ENDING TO BEGIN AGAIN

Isaiah 5:1-7; 11:1-5  Nov 22.15

My funny valentine

Sweet comic valentine

You make me smile with my heart

Your looks are laughable

Unphotographable

Yet you’re my favorite work of art

Is your Figure less than Greek?

Is your mouth a little weak?

When you open it to speak

Are you smart?

But don’t change a hair for me

Not if you care for me

Stay little valentine stay

Each day is Valentines day

That song was sung first in Babes in Arms (1937) but centuries before, the prophet Isaiah placed a love song on the lips of God.  It was a funny kind of love song.  A song about God’s love for the nation of Israel, planted as a garden, a vineyard.  Heather and I make a point of going down to the (Annapolis) Valley every year to go to Luckett’s vineyard.  We sit on the patio there and look across the carefully tended vines down towards the water.  Vines take work – a lot of work.  If they are going to produce fine wine grapes the work is long and laborious, often by hand.  There are so many different ways in which vines and fruit can be attacked and blighted.  Isaiah’s song tells of a vineyard, planted on a fertile hill, a selection of the finest vines, cared for and tilled in a most loving way.  Israel may have been less than ideal – a funny valentine indeed for God.  But there is great love and care there.

Then things go sideways.  The love song becomes a lament.  The key shifts from major to minor.  We move from a love song to a “hurtin’ song” caught up in two questions for which there is no answer.  “What more could I have done?”  “When I expected grapes, why did you produce only wild grapes?”  The vineyard owner expected choice, wine-producing fruit, the result of choice vines, fine gardening, good care and security from birds, animals and vandals.  Even with all that the harvest was wild grapes: small, bitter and dry.  “What more could I have done?”

In that second verse of this love son we realize that God is singing about God’s people: the southern kingdom of Judah and the great city of Jerusalem.  In the second verse the listeners, who thought they were being lulled to sleep with a beautiful ballad, all of a sudden find themselves doing jury duty.  “Judge,” they are told.  “Judge,” says God.  “Judge between me and my vineyard. “ It’s like you came to church today, plunked yourself innocently into a pew, got ready to doze through another sermon and all of a sudden the voice says: “Right – you decide between God and our national character.  You decide how God would be justified in treating us.  You decide.”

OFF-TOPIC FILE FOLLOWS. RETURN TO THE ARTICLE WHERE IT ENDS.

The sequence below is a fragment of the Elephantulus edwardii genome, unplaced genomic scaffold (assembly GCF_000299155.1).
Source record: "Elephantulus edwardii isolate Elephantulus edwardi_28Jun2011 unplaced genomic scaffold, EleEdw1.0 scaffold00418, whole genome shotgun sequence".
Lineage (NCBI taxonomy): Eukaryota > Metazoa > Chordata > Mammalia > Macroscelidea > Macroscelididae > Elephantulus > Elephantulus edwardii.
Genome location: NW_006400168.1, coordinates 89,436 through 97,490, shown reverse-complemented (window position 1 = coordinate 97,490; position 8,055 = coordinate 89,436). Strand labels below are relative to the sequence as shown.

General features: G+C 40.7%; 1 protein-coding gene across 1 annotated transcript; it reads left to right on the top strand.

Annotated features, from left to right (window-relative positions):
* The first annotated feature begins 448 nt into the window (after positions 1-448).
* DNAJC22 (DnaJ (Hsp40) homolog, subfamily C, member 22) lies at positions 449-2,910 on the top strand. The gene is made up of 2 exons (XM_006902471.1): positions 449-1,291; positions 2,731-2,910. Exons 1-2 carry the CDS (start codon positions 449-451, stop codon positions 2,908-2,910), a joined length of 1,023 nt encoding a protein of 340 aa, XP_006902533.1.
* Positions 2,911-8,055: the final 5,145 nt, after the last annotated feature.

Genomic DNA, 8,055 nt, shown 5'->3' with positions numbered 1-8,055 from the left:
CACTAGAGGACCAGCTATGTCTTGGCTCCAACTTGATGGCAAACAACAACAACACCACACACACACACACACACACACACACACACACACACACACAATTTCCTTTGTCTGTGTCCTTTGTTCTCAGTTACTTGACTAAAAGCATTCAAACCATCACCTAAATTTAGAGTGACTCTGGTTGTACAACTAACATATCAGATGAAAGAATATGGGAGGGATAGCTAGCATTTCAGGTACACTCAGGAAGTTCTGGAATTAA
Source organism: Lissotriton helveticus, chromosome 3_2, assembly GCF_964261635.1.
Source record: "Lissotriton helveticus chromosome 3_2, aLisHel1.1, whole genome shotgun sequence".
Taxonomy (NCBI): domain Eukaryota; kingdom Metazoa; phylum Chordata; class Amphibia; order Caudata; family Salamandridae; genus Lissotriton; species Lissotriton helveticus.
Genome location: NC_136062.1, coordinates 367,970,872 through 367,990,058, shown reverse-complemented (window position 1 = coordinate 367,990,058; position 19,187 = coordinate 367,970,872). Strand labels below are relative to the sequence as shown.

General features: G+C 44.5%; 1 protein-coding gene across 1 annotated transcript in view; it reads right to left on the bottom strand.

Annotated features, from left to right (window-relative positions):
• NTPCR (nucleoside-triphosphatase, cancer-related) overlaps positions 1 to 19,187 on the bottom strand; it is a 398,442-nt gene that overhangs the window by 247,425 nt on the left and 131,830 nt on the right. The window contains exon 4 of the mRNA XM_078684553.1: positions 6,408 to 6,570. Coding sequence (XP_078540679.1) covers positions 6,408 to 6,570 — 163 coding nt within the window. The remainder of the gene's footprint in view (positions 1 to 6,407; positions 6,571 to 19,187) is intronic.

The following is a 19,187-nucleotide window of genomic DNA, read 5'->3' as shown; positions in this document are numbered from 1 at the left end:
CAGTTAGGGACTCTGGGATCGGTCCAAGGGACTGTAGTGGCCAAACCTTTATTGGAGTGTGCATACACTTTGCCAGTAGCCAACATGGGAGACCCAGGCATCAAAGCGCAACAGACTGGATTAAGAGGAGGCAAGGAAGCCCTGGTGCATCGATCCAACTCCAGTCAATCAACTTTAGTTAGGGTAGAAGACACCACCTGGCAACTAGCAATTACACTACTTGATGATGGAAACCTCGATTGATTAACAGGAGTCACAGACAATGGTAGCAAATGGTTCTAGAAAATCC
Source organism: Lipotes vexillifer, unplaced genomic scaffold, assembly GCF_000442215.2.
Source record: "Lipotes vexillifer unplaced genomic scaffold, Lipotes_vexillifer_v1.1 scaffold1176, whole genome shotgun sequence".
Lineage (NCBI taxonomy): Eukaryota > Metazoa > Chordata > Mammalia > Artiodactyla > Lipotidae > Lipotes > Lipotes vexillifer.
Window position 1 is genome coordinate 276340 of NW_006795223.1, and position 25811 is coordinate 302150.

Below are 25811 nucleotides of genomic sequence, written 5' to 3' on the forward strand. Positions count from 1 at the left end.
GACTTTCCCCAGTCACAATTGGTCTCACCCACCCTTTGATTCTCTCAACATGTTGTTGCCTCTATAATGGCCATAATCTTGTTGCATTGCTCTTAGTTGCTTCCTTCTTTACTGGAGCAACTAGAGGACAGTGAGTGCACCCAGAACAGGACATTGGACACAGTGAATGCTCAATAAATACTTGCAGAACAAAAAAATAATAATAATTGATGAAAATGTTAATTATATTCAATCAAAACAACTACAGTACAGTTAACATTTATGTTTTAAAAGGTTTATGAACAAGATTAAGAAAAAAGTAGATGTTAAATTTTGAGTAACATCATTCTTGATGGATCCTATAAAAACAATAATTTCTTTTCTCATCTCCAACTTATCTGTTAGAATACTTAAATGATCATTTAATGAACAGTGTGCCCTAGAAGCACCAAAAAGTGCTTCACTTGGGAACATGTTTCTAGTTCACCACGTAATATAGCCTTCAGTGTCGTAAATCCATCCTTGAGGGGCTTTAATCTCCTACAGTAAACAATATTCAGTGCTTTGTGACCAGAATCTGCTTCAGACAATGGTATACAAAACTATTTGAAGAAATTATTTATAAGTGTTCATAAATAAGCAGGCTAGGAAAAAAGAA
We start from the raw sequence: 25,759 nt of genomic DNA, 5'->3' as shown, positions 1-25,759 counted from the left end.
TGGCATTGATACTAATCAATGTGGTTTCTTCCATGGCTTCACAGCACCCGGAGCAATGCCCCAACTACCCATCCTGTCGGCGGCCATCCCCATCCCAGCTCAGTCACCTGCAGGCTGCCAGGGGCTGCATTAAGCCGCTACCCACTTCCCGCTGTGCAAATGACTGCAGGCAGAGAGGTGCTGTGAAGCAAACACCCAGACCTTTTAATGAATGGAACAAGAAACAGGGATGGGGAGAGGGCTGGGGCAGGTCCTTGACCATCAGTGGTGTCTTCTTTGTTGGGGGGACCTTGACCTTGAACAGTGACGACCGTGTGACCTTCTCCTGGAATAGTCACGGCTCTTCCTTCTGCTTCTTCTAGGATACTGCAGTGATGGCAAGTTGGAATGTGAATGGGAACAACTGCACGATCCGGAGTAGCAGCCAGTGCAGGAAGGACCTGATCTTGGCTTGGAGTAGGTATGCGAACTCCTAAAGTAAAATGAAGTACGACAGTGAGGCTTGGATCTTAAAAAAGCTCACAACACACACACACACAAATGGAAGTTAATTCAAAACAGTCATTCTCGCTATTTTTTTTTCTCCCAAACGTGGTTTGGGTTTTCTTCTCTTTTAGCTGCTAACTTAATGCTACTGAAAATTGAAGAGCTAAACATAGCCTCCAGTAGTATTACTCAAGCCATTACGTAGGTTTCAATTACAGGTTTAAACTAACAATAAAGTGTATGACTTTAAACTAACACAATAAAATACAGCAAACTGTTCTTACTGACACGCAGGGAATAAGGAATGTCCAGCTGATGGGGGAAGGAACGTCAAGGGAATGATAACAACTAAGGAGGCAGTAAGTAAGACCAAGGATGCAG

Some years ago, a church youth group held a fundraising dinner. It was billed as a “Hunger Feast.” Tickets were $5.00 – this was 1976 after all –  and the proceeds were to go toward the fight against world hunger.  As the sixty or seventy people arrived for the dinner they were assigned seats at tables according to the colour of the tickets the guests brought. The “blue” table table, seating five people was served first. They received a piece of chicken, a cup of rice, peas and a cup of tea. (There was some grumbling about the menu.)

These people were the “lucky” ones! Those remaining were in for a shock. The next two tables of about 8 people each received a half cup of rice, a tablespoon of peas and a half cup of tea. Nevertheless, they were still counted among the “lucky ones!” (You can see where this is going – right?) The next entree was a teaspoon of rice, no peas and a cup of water. Finally, at the last table, some received a quarter cup of water and the remaining “guests” received nothing. Several young people spoke about world hunger and how the evening’s “Hunger Feast” represented the various degrees of hunger and poverty in the world.

I can tell you the majority of the people were not amused! A few got the point and supported the young people and their “Feast”. One couple was very touched and contributed $100.00 to the project. Another couple left the “Feast” and the church. The Church Council was tied up for three months discussing the ethics and method of the project. The Youth Group was commended for its enthusiasm and intent, but cautioned that “the end does not justify the means.” The youth director was called on the carpet and told by the council president, “It just wasn’t right that some people didn’t get anything to eat!” (He got water!) The youth director’s response was, “I agree sir. And it also is not right that thousands of children will face tomorrow and the rest of their tomorrows until they die without anything to eat!”

Can you imagine Isaiah’s listeners having a similar sense of being “had” when the love song turned into a trial? “Hey, we thought this was going to be a song!” Instead, it is a trial. The jury must “judge” between the owner and the vineyard. “What more could I have done?” the owner says, “Why did my vineyard not produce grapes instead of worthless fruit?”

Isaiah did not write these words where the beauty of the mountains and the peace of the pastureland made clear the shape of the future.  He was not watching the dazzling sunset.  Instead, he was watching the brilliant swords of the Assyrian invaders as they cut a swath of bloodshed and agony through his native land. Without regard for anyone’s culture, religion, or life they came, like a plague of scorpions.  So Isaiah’s song notes that the protective shields have come down and all the things that make for death have entered.

Often those who speak most loudly about God’s judgment seem to do so in connection with individual behaviours or trends – usually of a moral or sexual nature.  As if that is God’s greatest – or sometimes only – concern.  Have you noticed that?  Thus, when a devastating hurricane slams through New England, some are quick to make the connection between certain hot-button issues of personal action.  That’s rarely the case in the bible.  Let me say that again: when the prophets speak of the judgment of God it rarely has to do with individual morality.  It is always, always, always connected to injustice in the nation.  National behaviours that the people either participate in or condone by failing to change the way the society works.  God looks at what we, together, produce and sees what?  Wild grapes.